As the noble Lord will be aware, there has been a chronicle of dissatisfaction with the way in which contractors have been discharging their duties. We are very disappointed by contractors’ poor performance.

I can assure the noble Lord that some important improvements have been made. Our rectification plan started back in mid-September. First, my honourable friend the DPV Minister and the Secretary of State have met the contractors Pinnacle, Vivo and Amey to discuss these problems and express our deep concern. I assure the Chamber that we are holding them in a vice-like grip; there are penalties in the contract. My senior MoD colleagues are also meeting contractors fortnightly at the executive level—that is, chief executive and above. Every day, people in the MoD are engaging with their counterparts in the contracting companies who are carrying out the improvements on the ground.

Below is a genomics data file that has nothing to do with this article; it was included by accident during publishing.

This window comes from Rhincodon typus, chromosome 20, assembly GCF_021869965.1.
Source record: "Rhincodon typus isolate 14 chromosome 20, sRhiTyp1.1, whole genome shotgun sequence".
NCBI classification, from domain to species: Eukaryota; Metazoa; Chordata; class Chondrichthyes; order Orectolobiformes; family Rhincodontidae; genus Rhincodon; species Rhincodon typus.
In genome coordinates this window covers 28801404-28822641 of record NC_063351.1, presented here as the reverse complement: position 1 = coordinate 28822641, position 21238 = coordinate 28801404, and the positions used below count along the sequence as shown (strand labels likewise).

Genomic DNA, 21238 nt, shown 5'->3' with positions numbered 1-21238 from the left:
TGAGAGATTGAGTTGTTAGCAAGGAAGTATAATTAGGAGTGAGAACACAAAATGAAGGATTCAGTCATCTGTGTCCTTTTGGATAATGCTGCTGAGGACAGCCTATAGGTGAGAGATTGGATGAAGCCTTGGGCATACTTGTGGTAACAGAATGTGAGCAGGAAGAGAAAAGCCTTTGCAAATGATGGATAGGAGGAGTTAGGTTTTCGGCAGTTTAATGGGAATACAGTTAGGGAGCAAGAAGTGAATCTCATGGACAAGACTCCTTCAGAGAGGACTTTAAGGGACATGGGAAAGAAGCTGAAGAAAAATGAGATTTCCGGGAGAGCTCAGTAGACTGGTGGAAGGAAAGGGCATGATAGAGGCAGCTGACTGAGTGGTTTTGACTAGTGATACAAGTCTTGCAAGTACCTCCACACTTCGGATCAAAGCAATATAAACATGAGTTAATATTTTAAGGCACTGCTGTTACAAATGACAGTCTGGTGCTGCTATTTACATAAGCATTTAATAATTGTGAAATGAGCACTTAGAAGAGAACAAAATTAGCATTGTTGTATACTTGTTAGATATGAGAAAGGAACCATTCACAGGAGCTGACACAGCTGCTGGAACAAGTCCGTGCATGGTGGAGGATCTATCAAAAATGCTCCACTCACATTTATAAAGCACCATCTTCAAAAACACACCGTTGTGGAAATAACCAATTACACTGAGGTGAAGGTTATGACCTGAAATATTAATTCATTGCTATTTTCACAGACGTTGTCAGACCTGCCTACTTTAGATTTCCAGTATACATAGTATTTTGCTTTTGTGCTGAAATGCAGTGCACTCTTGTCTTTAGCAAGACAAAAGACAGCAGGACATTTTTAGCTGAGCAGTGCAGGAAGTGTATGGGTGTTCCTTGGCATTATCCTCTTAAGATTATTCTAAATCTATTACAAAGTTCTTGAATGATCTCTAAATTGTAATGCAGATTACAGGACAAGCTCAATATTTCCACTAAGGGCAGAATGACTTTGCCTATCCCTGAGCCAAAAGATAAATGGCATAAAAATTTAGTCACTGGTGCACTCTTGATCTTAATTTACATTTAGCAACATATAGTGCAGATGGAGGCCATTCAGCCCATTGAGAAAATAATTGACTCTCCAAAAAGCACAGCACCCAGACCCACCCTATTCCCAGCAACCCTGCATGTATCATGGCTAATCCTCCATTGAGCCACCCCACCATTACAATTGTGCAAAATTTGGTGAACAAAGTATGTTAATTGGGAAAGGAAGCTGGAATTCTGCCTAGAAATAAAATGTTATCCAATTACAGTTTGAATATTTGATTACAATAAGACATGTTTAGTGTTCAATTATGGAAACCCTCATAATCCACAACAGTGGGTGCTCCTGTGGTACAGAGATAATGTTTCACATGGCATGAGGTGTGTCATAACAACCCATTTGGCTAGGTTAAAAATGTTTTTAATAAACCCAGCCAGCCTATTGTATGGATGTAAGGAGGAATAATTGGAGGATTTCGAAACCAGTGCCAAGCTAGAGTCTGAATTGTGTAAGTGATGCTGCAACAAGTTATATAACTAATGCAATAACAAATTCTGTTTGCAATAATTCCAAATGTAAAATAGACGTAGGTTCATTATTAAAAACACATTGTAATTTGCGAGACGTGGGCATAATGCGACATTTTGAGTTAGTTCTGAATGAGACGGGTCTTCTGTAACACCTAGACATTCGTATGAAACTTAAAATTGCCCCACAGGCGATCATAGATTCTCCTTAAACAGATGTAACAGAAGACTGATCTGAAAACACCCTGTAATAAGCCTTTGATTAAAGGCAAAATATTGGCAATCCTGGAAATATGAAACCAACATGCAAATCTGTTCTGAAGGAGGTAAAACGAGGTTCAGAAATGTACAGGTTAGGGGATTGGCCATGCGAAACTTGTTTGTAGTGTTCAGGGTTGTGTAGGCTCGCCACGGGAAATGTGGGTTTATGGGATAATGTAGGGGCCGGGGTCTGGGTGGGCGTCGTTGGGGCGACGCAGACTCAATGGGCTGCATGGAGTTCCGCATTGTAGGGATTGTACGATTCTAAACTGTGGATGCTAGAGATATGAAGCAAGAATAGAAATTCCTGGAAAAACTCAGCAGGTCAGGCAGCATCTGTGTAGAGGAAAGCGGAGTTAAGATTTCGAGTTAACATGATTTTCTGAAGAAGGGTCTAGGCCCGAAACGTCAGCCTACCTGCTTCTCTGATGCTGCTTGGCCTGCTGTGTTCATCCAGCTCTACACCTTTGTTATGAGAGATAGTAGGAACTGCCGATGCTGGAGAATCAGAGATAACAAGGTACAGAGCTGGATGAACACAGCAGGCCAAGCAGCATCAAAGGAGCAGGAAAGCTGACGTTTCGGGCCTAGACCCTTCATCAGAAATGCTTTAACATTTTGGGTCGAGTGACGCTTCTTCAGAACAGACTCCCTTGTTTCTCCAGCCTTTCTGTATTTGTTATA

Improvements have been made steadily, and the systems have been improved. However, I agree entirely with the noble Lord that anything less than habitable accommodation kept in good order is not acceptable. The MoD is conscious of that and conscious of the debt we owe our Armed Forces personnel. We are doing everything in our power to improve the situation, and evidence of improvement is there.

My Lords, this issue is not new. Before the Minister took her place as the Minister of State for Defence, the noble Earl, Lord Howe, listened to my complaints about service accommodation so many times that he said he would meet me. In the end, he sent the then Minister, Tobias Ellwood, to meet me. At the time, I pointed out a Facebook page called “Victims of CarillionAmey”, which still exists. Carillion is no longer with us but the point was about the response on service accommodation to service personnel, particularly their spouses. Often, a wife at home is unable to work because she has to spend so much time waiting at home for maintenance people who do not come. The answers so far have been good, but can the Minister assure the House that there will be not just changes to the number of meetings but some proper key performance indicators that are to be met?